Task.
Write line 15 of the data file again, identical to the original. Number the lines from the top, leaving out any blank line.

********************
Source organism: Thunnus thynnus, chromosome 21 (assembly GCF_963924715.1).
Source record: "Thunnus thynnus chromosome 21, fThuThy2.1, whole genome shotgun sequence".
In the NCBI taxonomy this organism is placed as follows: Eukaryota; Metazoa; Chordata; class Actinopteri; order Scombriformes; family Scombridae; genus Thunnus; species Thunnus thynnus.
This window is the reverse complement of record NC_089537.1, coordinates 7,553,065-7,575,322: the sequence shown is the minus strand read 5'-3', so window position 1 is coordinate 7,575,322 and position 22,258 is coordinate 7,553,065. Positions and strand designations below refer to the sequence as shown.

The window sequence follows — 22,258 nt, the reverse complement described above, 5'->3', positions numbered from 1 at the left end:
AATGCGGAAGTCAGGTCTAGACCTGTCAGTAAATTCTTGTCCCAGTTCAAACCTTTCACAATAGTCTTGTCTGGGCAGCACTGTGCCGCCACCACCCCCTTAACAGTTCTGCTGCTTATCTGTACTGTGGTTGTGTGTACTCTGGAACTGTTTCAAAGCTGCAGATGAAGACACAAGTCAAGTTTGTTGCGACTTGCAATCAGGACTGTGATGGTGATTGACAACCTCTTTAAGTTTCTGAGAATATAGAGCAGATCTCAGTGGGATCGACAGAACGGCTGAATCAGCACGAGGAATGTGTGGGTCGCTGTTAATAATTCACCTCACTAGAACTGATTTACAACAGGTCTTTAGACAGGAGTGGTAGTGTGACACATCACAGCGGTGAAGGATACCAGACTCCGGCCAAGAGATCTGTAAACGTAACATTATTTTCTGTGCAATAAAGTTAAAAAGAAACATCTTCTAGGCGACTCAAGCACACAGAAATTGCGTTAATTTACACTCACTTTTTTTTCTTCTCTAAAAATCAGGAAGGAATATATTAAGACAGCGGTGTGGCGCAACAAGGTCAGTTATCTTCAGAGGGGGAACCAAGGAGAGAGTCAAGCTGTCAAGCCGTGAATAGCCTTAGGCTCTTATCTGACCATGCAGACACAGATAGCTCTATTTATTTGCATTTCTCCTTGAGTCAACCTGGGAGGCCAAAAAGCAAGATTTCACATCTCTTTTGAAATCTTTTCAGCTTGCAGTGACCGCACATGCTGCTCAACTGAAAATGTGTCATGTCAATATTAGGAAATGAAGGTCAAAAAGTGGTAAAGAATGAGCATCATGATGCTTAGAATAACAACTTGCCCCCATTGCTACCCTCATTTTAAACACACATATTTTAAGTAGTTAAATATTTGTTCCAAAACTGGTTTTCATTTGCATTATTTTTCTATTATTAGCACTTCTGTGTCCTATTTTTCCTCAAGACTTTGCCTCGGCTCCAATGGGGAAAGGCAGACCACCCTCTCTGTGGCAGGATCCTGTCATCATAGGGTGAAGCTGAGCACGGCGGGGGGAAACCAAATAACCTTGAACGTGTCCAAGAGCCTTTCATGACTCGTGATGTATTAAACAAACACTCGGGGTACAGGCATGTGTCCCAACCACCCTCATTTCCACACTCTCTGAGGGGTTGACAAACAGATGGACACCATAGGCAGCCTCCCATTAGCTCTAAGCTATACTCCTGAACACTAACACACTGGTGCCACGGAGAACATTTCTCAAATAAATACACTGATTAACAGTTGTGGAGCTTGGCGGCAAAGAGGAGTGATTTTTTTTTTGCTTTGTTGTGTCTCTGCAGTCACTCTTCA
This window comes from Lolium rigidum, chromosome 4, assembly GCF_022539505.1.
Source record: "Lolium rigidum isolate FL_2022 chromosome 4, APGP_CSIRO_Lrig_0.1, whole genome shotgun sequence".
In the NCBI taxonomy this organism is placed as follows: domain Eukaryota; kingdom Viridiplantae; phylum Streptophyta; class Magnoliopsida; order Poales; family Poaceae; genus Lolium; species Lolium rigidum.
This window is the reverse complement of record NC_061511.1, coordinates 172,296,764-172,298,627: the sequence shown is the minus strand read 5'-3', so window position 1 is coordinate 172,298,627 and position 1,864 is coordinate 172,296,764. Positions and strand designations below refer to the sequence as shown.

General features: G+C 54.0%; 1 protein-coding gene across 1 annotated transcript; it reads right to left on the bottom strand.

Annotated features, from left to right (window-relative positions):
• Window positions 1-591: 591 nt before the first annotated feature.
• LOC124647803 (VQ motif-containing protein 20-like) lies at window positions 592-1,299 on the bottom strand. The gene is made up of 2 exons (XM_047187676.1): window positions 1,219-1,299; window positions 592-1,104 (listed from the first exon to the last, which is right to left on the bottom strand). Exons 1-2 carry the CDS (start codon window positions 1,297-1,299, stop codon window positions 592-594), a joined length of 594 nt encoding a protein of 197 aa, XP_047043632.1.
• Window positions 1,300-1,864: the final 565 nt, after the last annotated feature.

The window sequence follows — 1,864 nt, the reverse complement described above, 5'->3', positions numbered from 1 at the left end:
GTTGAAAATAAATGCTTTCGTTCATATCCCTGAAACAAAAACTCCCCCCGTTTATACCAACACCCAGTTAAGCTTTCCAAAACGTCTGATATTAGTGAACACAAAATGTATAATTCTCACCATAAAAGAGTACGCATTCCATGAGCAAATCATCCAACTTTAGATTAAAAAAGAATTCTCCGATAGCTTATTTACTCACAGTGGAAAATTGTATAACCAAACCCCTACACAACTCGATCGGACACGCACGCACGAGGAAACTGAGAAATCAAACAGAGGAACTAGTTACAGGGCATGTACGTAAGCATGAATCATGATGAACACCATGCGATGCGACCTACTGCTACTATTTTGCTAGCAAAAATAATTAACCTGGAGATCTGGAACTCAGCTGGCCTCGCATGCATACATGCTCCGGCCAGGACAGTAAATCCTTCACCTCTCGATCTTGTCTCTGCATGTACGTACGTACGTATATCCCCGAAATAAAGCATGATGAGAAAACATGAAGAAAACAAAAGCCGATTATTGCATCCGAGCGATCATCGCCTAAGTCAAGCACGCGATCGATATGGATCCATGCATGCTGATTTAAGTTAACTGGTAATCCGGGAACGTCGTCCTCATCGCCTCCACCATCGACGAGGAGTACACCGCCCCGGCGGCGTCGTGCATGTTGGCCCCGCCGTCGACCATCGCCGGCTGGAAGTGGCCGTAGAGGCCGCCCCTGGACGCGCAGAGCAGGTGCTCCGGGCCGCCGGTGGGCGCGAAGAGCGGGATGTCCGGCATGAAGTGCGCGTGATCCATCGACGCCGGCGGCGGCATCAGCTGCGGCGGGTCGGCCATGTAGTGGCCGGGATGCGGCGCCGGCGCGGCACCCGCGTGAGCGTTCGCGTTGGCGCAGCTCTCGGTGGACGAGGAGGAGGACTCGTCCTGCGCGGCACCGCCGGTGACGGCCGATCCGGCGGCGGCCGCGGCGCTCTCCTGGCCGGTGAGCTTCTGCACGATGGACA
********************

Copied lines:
• Window positions 1,300-1,864: the final 565 nt, after the last annotated feature.